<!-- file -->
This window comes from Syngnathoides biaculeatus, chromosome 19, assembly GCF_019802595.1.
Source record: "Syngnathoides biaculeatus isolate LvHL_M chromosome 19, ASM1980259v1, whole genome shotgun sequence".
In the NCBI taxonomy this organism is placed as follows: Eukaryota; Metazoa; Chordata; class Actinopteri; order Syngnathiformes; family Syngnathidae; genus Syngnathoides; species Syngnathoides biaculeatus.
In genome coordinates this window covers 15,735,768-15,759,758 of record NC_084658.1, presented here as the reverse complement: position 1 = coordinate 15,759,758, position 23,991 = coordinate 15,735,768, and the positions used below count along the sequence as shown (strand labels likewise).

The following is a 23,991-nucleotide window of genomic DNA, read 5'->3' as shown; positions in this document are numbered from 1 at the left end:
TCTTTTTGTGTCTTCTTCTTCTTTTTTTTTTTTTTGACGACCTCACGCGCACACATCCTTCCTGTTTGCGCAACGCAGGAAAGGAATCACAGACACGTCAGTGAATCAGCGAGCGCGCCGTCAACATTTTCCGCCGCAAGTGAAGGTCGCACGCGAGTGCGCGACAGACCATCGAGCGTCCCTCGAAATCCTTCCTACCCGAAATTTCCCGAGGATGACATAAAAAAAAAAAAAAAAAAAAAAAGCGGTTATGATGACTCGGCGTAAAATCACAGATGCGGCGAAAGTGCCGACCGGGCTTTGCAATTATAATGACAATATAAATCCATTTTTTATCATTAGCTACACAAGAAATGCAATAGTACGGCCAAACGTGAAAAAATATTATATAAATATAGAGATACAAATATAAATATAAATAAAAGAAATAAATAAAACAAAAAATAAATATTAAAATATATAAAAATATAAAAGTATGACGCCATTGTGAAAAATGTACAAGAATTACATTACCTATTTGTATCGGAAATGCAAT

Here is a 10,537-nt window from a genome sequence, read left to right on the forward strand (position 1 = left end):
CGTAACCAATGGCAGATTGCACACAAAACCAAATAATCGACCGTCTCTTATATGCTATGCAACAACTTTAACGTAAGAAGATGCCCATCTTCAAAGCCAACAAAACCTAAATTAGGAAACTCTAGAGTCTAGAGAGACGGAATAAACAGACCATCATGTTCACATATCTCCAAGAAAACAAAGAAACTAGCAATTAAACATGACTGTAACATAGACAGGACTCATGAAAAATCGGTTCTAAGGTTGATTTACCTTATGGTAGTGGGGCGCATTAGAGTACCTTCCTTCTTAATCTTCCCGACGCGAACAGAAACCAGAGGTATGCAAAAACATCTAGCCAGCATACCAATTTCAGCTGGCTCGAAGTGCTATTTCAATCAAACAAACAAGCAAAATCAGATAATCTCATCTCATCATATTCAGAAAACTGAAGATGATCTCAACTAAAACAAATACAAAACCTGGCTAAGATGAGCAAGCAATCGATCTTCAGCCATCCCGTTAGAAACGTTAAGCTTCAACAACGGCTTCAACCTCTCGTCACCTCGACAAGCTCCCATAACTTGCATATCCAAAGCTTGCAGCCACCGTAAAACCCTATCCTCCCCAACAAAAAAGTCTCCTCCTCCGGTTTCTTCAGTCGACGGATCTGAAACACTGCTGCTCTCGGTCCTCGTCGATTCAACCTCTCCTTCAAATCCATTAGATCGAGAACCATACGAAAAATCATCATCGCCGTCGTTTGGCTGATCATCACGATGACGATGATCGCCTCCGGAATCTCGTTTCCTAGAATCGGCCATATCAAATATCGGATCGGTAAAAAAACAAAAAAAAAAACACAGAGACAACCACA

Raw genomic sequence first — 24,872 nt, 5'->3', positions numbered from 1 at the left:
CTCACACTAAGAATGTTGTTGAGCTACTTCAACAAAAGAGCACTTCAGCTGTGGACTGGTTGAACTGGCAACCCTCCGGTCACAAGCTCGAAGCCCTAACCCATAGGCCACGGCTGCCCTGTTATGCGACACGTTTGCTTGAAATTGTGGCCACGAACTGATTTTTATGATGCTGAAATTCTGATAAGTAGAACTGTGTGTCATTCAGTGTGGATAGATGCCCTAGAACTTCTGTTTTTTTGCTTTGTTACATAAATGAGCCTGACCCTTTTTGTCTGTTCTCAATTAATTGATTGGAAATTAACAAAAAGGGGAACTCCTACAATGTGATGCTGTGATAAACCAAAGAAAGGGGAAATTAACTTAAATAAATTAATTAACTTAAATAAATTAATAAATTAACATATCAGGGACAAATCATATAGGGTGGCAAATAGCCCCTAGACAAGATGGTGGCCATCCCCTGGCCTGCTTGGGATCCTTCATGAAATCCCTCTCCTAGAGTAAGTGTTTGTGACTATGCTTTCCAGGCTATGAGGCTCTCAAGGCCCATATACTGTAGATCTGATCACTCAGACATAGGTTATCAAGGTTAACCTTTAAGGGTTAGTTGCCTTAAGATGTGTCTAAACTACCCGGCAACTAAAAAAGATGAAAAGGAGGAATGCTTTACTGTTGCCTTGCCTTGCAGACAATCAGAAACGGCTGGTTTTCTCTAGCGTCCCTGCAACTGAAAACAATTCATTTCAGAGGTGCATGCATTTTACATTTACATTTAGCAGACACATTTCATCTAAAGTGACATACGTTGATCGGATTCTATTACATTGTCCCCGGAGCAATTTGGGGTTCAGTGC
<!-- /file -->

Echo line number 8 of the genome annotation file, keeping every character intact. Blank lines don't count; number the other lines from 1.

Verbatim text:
CGTAACCAATGGCAGATTGCACACAAAACCAAATAATCGACCGTCTCTTATATGCTATGCAACAACTTTAACGTAAGAAGATGCCCATCTTCAAAGCCAACAAAACCTAAATTAGGAAACTCTAGAGTCTAGAGAGACGGAATAAACAGACCATCATGTTCACATATCTCCAAGAAAACAAAGAAACTAGCAATTAAACATGACTGTAACATAGACAGGACTCATGAAAAATCGGTTCTAAGGTTGATTTACCTTATGGTAGTGGGGCGCATTAGAGTACCTTCCTTCTTAATCTTCCCGACGCGAACAGAAACCAGAGGTATGCAAAAACATCTAGCCAGCATACCAATTTCAGCTGGCTCGAAGTGCTATTTCAATCAAACAAACAAGCAAAATCAGATAATCTCATCTCATCATATTCAGAAAACTGAAGATGATCTCAACTAAAACAAATACAAAACCTGGCTAAGATGAGCAAGCAATCGATCTTCAGCCATCCCGTTAGAAACGTTAAGCTTCAACAACGGCTTCAACCTCTCGTCACCTCGACAAGCTCCCATAACTTGCATATCCAAAGCTTGCAGCCACCGTAAAACCCTATCCTCCCCAACAAAAAAGTCTCCTCCTCCGGTTTCTTCAGTCGACGGATCTGAAACACTGCTGCTCTCGGTCCTCGTCGATTCAACCTCTCCTTCAAATCCATTAGATCGAGAACCATACGAAAAATCATCATCGCCGTCGTTTGGCTGATCATCACGATGACGATGATCGCCTCCGGAATCTCGTTTCCTAGAATCGGCCATATCAAATATCGGATCGGTAAAAAAACAAAAAAAAAAACACAGAGACAACCACA